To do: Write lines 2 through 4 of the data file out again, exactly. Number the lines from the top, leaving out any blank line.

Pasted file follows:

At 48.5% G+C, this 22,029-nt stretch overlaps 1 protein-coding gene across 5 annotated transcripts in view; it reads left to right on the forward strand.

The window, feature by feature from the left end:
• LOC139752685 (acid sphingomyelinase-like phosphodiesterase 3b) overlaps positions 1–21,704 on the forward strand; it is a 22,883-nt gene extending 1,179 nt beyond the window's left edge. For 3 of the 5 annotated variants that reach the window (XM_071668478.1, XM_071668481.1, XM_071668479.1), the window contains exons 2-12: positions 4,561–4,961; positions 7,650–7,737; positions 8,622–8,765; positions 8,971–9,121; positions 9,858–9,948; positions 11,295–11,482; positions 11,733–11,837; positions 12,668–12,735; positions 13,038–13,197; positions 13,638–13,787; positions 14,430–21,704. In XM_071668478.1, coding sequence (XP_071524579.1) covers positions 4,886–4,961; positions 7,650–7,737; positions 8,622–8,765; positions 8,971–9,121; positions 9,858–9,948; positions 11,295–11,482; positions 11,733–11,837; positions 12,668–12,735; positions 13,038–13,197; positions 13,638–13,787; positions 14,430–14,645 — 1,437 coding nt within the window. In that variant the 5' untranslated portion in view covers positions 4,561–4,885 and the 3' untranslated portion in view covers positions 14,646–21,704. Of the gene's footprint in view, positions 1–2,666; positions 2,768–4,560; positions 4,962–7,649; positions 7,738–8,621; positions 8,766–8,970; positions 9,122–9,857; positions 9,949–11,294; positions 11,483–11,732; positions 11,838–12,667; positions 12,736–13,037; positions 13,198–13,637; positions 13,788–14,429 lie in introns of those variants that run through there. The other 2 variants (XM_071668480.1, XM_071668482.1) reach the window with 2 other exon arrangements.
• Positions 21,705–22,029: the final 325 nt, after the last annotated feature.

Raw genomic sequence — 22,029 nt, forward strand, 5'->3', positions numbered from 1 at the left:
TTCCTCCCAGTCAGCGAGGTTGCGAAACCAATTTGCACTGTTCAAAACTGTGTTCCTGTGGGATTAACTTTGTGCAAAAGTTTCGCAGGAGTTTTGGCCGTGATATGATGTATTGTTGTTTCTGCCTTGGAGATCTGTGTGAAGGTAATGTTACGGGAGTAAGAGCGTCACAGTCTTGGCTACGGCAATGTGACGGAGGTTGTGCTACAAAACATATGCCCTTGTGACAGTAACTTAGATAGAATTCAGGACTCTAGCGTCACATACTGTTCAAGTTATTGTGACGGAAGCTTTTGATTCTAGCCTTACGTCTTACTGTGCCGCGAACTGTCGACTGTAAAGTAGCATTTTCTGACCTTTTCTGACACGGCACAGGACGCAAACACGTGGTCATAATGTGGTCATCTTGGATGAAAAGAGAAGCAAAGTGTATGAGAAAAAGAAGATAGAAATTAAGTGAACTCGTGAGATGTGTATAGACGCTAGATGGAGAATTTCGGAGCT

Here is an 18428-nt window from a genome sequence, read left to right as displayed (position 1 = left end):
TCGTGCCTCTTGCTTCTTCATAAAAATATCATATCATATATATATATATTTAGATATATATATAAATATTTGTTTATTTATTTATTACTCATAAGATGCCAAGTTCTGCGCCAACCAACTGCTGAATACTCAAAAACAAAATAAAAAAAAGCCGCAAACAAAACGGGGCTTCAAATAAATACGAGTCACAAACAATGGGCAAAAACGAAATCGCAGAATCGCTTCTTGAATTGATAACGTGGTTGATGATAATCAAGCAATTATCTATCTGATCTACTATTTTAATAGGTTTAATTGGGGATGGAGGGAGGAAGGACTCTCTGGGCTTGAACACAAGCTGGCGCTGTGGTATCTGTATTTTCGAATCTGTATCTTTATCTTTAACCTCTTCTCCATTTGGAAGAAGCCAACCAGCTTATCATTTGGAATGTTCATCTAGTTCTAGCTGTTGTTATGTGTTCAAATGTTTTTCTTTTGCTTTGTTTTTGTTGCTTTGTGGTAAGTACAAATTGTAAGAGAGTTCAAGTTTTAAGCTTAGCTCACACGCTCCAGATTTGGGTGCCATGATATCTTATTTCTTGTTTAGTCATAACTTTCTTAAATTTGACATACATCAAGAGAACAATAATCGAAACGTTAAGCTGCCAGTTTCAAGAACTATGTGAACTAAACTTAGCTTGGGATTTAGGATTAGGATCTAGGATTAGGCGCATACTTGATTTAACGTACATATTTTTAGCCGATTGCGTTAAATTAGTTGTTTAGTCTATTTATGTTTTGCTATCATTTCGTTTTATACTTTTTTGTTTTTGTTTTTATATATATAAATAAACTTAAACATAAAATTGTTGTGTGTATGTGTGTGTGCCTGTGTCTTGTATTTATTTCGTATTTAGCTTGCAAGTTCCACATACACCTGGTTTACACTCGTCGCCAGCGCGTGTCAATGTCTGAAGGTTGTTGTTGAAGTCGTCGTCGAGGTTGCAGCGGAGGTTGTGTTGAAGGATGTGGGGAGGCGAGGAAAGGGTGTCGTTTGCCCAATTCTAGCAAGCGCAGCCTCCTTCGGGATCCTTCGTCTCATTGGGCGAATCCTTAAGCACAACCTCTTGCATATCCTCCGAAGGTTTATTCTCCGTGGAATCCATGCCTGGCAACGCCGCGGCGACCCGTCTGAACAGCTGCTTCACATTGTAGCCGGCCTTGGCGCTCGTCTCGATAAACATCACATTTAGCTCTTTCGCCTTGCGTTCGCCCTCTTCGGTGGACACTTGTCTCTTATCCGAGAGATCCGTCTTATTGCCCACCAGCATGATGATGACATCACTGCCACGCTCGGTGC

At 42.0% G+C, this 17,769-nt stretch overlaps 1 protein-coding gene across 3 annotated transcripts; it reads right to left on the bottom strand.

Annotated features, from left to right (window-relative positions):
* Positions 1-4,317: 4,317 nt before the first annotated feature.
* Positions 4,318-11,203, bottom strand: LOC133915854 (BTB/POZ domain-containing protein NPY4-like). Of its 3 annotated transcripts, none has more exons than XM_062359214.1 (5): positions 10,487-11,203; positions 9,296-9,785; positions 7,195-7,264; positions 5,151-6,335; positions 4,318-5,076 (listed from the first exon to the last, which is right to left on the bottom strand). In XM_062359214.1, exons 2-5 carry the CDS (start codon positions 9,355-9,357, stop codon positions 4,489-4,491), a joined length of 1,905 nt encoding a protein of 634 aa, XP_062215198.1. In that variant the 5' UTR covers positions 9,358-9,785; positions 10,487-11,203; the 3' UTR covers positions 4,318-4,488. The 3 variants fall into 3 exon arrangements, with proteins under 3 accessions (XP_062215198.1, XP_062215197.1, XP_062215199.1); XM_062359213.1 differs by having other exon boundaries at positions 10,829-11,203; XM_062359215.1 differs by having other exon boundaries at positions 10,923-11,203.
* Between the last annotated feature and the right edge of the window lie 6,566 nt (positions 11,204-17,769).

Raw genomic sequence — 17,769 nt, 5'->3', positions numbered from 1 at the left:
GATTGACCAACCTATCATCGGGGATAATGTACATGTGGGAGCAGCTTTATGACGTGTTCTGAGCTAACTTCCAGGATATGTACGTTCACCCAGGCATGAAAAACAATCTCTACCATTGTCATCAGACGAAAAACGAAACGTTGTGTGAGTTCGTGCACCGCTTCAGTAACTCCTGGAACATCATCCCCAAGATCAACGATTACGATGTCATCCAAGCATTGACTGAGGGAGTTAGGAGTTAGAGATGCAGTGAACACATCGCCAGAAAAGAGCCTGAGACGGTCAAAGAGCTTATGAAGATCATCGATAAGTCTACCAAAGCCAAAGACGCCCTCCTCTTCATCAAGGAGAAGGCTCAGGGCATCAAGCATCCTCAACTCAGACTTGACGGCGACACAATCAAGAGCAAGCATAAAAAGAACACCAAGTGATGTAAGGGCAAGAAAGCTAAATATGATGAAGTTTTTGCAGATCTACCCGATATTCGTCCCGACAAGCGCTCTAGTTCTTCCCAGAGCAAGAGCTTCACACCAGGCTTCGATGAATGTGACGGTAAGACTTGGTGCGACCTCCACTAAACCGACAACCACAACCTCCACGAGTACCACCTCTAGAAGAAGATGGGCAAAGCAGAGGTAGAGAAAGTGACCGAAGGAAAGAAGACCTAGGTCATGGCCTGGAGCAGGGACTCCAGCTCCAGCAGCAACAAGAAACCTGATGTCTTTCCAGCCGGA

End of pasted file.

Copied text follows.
The window, feature by feature from the left end:
• LOC139752685 (acid sphingomyelinase-like phosphodiesterase 3b) overlaps positions 1–21,704 on the forward strand; it is a 22,883-nt gene extending 1,179 nt beyond the window's left edge. For 3 of the 5 annotated variants that reach the window (XM_071668478.1, XM_071668481.1, XM_071668479.1), the window contains exons 2-12: positions 4,561–4,961; positions 7,650–7,737; positions 8,622–8,765; positions 8,971–9,121; positions 9,858–9,948; positions 11,295–11,482; positions 11,733–11,837; positions 12,668–12,735; positions 13,038–13,197; positions 13,638–13,787; positions 14,430–21,704. In XM_071668478.1, coding sequence (XP_071524579.1) covers positions 4,886–4,961; positions 7,650–7,737; positions 8,622–8,765; positions 8,971–9,121; positions 9,858–9,948; positions 11,295–11,482; positions 11,733–11,837; positions 12,668–12,735; positions 13,038–13,197; positions 13,638–13,787; positions 14,430–14,645 — 1,437 coding nt within the window. In that variant the 5' untranslated portion in view covers positions 4,561–4,885 and the 3' untranslated portion in view covers positions 14,646–21,704. Of the gene's footprint in view, positions 1–2,666; positions 2,768–4,560; positions 4,962–7,649; positions 7,738–8,621; positions 8,766–8,970; positions 9,122–9,857; positions 9,949–11,294; positions 11,483–11,732; positions 11,838–12,667; positions 12,736–13,037; positions 13,198–13,637; positions 13,788–14,429 lie in introns of those variants that run through there. The other 2 variants (XM_071668480.1, XM_071668482.1) reach the window with 2 other exon arrangements.
• Positions 21,705–22,029: the final 325 nt, after the last annotated feature.